Media only: Brenda Kean Tabor: 202.633.0523
Barbara Kram: 202.633.0520
Public only: 202.357.2700
Dr. James T. Ulak, head of Collections and Research, and chief curator at the Freer Gallery of Art and the Arthur M. Sackler Gallery, has been named the galleries’ new deputy director. The Freer and Sackler galleries form the national museum of Asian art.
“I am delighted that Jim has agreed to take on this role as we continue to plan a wide variety of exciting new exhibitions,” says Freer and Sackler director, Julian Raby. Dr. Ulak will remain head of Collections and Research.
Born in Springfield, Ill., Dr. Ulak joined the galleries in 1995 after working as an independent consultant for private and institutional collectors of Japanese art. Most recently, he was instrumental in securing the bequest of an outstanding collection of mid-19th to mid-20th century Japanese prints from the estate of Robert O. Muller.
From 1989–1993, Dr. Ulak served as associate curator of Japanese art at the Art Institute of Chicago; and from 1987–1989 he was associate curator of Asian art at the Yale University Art Gallery. He also worked as a research assistant in the Oriental Department of the Cleveland Museum of Art. Before entering academia, Dr. Ulak was a Roman Catholic priest in Japan where he was involved in educational and social welfare projects for more than 12 years.
Dr. Ulak holds a doctorate in Japanese art history from Case Western Reserve University and The Cleveland Museum of Art, a master’s of divinity from Maryknoll School of Theology (State University of New York) and a bachelor’s in the history of philosophy from Maryknoll College in Glen Ellyn, Ill. Also, he has received numerous grants and fellowships. Dr. Ulak has organized a number of major exhibitions at the Freer and Sackler galleries. These include “A Well-Watched War: Images from the Russo-Japanese Front 1904-05 ” (2000); “Twelve Centuries of Japanese Art from the Imperial Collections” (1997)—the largest and most important selection of works from the imperial collections of Japan ever shown to the public; “Telling Tales in Japanese Art” (1996) and “Paintings by Masami Teraoka” (1996). He has also participated in the organization of exhibitions at the Art Institute of Chicago, the National Gallery of Art, Washington, D.C., Yale University Art Gallery and The Cleveland Museum of Art. He has authored and co-authored numerous articles and books and frequently lectures on subjects relating to aesthetics, Japanese culture and art.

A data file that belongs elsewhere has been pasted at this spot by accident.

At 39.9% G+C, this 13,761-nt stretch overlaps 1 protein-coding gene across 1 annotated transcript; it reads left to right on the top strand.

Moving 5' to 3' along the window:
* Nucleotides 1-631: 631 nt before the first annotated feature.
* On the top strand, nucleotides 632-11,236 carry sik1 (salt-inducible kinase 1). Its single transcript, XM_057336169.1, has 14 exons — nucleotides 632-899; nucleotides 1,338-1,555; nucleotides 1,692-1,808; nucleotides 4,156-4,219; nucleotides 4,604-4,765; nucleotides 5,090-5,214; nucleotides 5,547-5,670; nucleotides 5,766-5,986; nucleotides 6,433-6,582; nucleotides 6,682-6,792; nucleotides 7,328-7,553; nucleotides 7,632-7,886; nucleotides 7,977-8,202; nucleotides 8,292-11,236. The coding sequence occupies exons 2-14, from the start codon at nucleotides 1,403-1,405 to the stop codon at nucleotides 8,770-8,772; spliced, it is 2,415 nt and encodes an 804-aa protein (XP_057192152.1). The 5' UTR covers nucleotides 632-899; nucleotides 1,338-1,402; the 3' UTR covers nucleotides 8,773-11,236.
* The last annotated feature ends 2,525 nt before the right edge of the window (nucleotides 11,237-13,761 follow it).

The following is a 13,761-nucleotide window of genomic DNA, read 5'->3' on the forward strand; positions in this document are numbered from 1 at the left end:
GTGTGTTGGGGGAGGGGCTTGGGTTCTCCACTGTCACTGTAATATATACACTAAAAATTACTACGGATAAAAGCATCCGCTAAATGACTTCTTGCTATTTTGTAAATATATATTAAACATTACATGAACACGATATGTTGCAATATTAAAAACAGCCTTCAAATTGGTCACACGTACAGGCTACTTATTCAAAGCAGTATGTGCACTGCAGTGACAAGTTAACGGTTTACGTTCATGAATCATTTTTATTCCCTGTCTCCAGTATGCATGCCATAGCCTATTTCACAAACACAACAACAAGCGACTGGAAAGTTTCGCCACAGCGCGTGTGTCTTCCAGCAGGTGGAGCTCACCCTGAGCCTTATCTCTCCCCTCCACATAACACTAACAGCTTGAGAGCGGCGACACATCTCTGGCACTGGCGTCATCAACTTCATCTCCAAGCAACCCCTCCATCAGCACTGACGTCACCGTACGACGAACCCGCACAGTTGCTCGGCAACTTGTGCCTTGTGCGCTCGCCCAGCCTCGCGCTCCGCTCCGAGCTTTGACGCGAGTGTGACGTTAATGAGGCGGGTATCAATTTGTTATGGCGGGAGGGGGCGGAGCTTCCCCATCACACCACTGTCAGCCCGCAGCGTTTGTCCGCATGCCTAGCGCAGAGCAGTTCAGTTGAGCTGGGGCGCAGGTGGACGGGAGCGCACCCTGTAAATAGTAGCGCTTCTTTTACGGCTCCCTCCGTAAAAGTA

The Freer Gallery of Art (12th Street and Independence Avenue S.W.) and the Arthur M. Sackler Gallery (1050 Independence Ave. S.W.) together form the national museum of Asian art for the United States. The Freer also houses a major collection of late 19th and early 20th-century American art. Hours are from 10 a.m. to 5:30 p.m. every day except Christmas Day, Dec. 25, and admission is free. Public tours are offered daily. The galleries are located near the Smithsonian Metrorail station on the Blue and Orange lines. For more information, the public may call 202.357.2700 or TTY 202.357.1729, or visit the galleries’ Web site at asia.si.edu.